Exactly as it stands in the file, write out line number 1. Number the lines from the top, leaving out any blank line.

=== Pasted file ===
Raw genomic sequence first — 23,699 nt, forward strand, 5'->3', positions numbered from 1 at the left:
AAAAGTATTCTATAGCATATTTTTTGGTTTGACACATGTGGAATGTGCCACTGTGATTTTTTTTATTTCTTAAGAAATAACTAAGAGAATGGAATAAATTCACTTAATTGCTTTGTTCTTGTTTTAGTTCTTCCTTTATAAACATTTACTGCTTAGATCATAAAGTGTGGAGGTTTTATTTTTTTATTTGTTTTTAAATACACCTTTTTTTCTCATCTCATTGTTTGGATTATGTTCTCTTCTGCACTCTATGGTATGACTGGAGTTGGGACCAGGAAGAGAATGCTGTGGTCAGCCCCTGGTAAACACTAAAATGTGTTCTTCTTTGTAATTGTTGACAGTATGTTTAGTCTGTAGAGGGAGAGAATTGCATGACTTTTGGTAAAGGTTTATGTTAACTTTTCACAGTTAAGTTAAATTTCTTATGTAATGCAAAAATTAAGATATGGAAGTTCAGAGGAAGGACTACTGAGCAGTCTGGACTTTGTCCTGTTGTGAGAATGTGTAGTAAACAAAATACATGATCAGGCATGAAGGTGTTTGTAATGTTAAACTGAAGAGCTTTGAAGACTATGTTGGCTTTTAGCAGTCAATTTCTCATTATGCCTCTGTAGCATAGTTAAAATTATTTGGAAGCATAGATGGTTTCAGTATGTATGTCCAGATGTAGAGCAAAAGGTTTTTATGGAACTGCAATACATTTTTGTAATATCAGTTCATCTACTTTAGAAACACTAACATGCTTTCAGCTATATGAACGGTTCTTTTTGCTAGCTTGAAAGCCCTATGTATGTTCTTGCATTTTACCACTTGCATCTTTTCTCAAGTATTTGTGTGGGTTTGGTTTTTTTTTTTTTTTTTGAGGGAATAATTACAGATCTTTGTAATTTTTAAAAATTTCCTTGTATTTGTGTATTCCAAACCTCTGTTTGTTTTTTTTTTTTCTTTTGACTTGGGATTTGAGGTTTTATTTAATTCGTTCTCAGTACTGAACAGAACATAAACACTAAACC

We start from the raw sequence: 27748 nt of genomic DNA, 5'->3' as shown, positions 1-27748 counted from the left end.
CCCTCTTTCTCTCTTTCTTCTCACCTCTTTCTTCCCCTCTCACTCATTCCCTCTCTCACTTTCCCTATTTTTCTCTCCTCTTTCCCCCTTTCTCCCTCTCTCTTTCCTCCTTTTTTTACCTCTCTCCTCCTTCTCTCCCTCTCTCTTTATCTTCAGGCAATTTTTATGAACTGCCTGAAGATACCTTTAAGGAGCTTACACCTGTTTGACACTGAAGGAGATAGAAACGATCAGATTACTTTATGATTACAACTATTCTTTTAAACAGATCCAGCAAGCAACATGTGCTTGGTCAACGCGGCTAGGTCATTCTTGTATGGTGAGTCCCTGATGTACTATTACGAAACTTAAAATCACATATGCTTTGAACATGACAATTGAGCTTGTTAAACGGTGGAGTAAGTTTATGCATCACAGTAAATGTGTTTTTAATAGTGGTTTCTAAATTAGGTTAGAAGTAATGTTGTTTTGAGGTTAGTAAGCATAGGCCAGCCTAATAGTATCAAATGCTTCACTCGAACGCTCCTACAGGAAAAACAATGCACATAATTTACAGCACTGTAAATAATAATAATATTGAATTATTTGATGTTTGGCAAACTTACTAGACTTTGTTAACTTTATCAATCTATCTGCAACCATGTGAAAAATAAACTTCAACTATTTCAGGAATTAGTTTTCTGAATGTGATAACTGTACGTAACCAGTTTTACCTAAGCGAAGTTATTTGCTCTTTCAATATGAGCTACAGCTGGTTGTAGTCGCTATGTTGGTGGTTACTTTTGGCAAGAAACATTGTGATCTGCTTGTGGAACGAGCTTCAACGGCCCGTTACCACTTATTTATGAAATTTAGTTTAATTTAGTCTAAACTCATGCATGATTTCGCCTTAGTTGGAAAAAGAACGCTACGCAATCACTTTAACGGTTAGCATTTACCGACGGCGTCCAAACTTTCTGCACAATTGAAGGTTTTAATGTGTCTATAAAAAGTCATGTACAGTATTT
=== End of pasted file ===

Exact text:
Raw genomic sequence first — 23,699 nt, forward strand, 5'->3', positions numbered from 1 at the left: